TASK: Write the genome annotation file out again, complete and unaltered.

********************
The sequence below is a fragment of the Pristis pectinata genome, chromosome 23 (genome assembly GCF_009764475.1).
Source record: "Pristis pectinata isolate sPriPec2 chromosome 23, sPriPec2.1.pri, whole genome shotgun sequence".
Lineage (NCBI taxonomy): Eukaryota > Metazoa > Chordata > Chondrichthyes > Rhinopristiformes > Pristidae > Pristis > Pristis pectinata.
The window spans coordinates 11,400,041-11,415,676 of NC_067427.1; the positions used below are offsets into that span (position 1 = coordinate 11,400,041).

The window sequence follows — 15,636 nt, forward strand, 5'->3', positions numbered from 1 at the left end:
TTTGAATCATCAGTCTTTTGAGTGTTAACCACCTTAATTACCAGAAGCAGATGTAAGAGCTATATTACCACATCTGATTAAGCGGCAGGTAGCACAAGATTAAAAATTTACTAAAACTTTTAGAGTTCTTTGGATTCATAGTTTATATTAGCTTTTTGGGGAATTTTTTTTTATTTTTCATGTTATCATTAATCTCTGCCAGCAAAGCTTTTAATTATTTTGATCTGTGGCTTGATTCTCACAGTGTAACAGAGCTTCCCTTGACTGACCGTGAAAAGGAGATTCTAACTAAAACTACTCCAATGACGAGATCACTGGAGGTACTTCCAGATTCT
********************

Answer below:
The sequence below is a fragment of the Pristis pectinata genome, chromosome 23 (genome assembly GCF_009764475.1).
Source record: "Pristis pectinata isolate sPriPec2 chromosome 23, sPriPec2.1.pri, whole genome shotgun sequence".
Lineage (NCBI taxonomy): Eukaryota > Metazoa > Chordata > Chondrichthyes > Rhinopristiformes > Pristidae > Pristis > Pristis pectinata.
The window spans coordinates 11,400,041-11,415,676 of NC_067427.1; the positions used below are offsets into that span (position 1 = coordinate 11,400,041).

The window sequence follows — 15,636 nt, forward strand, 5'->3', positions numbered from 1 at the left end:
TTTGAATCATCAGTCTTTTGAGTGTTAACCACCTTAATTACCAGAAGCAGATGTAAGAGCTATATTACCACATCTGATTAAGCGGCAGGTAGCACAAGATTAAAAATTTACTAAAACTTTTAGAGTTCTTTGGATTCATAGTTTATATTAGCTTTTTGGGGAATTTTTTTTTATTTTTCATGTTATCATTAATCTCTGCCAGCAAAGCTTTTAATTATTTTGATCTGTGGCTTGATTCTCACAGTGTAACAGAGCTTCCCTTGACTGACCGTGAAAAGGAGATTCTAACTAAAACTACTCCAATGACGAGATCACTGGAGGTACTTCCAGATTCT